Back in Time
Looking back through my brewing notebook, I notice I haven't done a straight-up "kit & kilo" beer kit since my very first big batch back in 2012. After that first batch, I immediately began, with the help of my local Iowa homebrew shop owner, to experiment with fresh grains and hops. I have yet to do a real all grain batch, or even a mini-mash, but I tinkered with many small batches of plain malt extract flavored with specialty grains and my own hops selection.
Back to that first kit in the brewing notebook, I used a Munton's IPA can, 1 pound dry malt extract, and 1 pound corn sugar (dextrose.) These kits are usually known as "kit & kilo" by brewers, and they are generally thought to be the easiest first steps in brewing. The large can comes with liquid malt extract that has already been infused with hops. The brewer need only mix this can with 1kg or 2 pounds(ish) of other fermentables, mix the whole thing with 23L (5 gal.) water, sprinkle on the included pack of yeast, and let 'er rip. The "other fermentables" can come from nearly anything sweet and sugary- even table sugar, but the cans generally recommend dextrose, dry malt extract, or liquid malt extract- and these are not included in the price of the can. Hence, my first batch was augmented with one pound of dry malt and one pound of (cheaper) corn sugar.
Reading (and laughing at) my tasting notes, I was wanting for some body, head retention, and that malty sweetness imparted by those fresh grains. My next batch (and every batch since) have been constructed from plain malt extract with fresh grains and hops for color, body, head retention, and malty balance.
When I was ready to start my first batches of beer here in Ireland, readers will remember I found a stout kit with plain malt extract, chocolate malt grains, and (frustratingly unlabeled) hops. It was on clearance and expiring quickly, so I made it right away. We have been enjoying it thoroughly for a few weeks now, and I was ready to start the next batch.
Back to the Can
Now... Pre-crushed grains, as stated before, are very perishable. They begin to lose their fresh flavor immediately after crushing, much like coffee beans and whole spices. Knowing this, I couldn't order all of my ingredient kits with fresh grains- cans would be inevitable. Luckily, Homebrew West offers nice package deals with the kit can AND the extra fermentables in the form of 1.5kg of liquid malt extract, at a nice package rate.
Needing Wanting to save on shipping charges, I ordered the clearance stout grain kit and two different can kits. Now, I was ready to dive back into the world of kit & kilo brewing. I've heard from other online brewers that Cooper's kits are of very good quality, and the use of the liquid malt instead of the sugar will make a nice product- I have no doubt.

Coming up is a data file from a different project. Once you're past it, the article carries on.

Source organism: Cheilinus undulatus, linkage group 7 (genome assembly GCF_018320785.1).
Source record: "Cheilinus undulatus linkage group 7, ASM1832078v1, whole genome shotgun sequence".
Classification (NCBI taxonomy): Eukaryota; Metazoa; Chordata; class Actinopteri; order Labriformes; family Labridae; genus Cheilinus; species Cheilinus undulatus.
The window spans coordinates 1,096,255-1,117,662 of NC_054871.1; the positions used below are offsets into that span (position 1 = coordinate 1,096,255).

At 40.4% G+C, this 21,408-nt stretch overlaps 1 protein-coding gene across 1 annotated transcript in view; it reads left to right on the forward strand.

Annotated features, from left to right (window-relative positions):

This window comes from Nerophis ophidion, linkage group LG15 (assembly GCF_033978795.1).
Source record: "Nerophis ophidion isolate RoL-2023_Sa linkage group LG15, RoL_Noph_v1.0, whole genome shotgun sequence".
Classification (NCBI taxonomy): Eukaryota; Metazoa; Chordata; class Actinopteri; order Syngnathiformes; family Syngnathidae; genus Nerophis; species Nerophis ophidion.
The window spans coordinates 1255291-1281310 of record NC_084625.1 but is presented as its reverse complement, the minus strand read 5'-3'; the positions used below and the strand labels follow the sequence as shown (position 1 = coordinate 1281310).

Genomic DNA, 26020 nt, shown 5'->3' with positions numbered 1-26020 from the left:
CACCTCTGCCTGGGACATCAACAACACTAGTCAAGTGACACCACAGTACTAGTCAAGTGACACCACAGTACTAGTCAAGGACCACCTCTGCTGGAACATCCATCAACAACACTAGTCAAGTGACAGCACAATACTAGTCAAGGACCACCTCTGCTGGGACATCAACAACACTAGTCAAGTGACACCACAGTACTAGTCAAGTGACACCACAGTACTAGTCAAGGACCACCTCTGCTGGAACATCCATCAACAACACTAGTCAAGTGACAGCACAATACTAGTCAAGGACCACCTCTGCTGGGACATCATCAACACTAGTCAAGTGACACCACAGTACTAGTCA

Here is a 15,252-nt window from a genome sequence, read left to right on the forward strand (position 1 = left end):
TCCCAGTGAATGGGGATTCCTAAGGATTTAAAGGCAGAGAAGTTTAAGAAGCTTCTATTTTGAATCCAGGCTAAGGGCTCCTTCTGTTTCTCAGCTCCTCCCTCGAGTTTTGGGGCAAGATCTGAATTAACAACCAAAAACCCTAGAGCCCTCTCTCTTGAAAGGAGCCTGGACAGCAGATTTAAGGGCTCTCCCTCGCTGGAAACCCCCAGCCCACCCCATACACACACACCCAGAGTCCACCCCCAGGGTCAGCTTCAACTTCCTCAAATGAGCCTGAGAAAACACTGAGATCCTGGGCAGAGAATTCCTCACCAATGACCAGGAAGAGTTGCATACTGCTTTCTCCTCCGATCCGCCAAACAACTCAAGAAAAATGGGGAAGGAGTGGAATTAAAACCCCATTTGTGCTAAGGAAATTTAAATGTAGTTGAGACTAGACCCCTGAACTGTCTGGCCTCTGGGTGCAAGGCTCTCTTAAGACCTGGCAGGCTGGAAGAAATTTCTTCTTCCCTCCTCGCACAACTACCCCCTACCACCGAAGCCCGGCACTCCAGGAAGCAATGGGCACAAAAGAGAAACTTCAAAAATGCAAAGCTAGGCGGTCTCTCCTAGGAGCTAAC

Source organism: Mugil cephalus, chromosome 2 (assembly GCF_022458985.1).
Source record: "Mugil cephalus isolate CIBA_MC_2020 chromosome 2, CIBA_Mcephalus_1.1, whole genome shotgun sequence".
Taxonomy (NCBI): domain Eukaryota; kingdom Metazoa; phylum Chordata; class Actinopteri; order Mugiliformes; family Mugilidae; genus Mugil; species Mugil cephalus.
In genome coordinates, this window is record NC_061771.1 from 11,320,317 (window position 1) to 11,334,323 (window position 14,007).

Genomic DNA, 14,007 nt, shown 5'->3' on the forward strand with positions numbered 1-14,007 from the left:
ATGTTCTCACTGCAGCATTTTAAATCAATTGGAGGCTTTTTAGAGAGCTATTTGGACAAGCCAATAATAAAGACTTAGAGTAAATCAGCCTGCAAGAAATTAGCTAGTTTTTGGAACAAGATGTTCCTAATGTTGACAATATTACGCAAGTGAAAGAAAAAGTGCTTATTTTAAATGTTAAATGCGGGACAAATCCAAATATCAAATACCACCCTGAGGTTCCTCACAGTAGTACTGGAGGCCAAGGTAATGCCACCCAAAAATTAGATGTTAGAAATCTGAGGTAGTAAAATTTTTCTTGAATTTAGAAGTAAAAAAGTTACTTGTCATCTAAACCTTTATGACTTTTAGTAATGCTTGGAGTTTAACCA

|Everything I Needed|
Because these are so simple, the whole process takes only minutes. I gathered all the ingredients, such as they were- two cans and a packet o' yeast. My trusty brewing notebook, lovingly and stubbornly still kept in pencil and paper, was ready to record the whole process.
I rehydrated the yeast packet in some warm sugar water to kickstart the fermentation when I was ready to pitch it in. I used a sanitized and rinsed mayonnaise jar.
Of course, my hard-and-fast rule of brewing applied, even when brewing in the morning. I even got to use the whiskey glass I found on Grafton Street last month.
|Previous batch enjoyed while making the next batch|
Even with a simple kit, clean and sanitary equipment helps prevent beer infection from unwanted wild yeast and bacteria. Everything I needed went into my bleach and vinegar sanitizing solution- 1600 mL water, 2.5mL each bleach and vinegar, mixed in the water, not directly with each other!
On a whim, I remembered an old trick with these cans. The liquid malt extract is incredibly thick and sticky stuff. Remember the phrase, "Slower than molasses in January." It flows and pours more freely when warm. While my equipment was sanitizing, I soaked the cans in some very hot water to help with pouring later.
Because I was brewing by myself, the photos take a break here while both of my hands were busy pouring, rinsing, mixing, aerating, and pitching. See the "methods" section below.
|Ready to Ferment|
I stuck on the lid and airlock and laid the bucket in the corner, covered with two T-shirts to ferment. Now we just wait for the magic. Note- The foam on the surface in the above photo is not from fermentation, it is from my vigorous whisk aeration just before mixing in the yeast.
Brew no. 040
Jan 30 2014
1.7kg Cooper's IPA (Best Before date 20/09/15)
1.5 kg Brew at Home LME (Best Before date 11/2014)
7g Cooper's dry yeast 21113 IPA
-Rehydrated yeast in water/muscovado sugar at 22 deg. C
- Mixed the cans in bucket w/ approx 2L boiling water
-Rinsed and added residual extract from each can w/ hot water
-Topped up bucket to 20L with cold water
-Temp @ 20L = 20 deg. C (which is safe but just about two degrees warmer than the target)
- Topped up to 23L with cold water (to bring it down to about 18C)
-Pitched yeast and aerated with whisk
-OG (original gravity) 1.044 thumbs up! (1.044 is right on target)
|Brew Notebook Entry 040|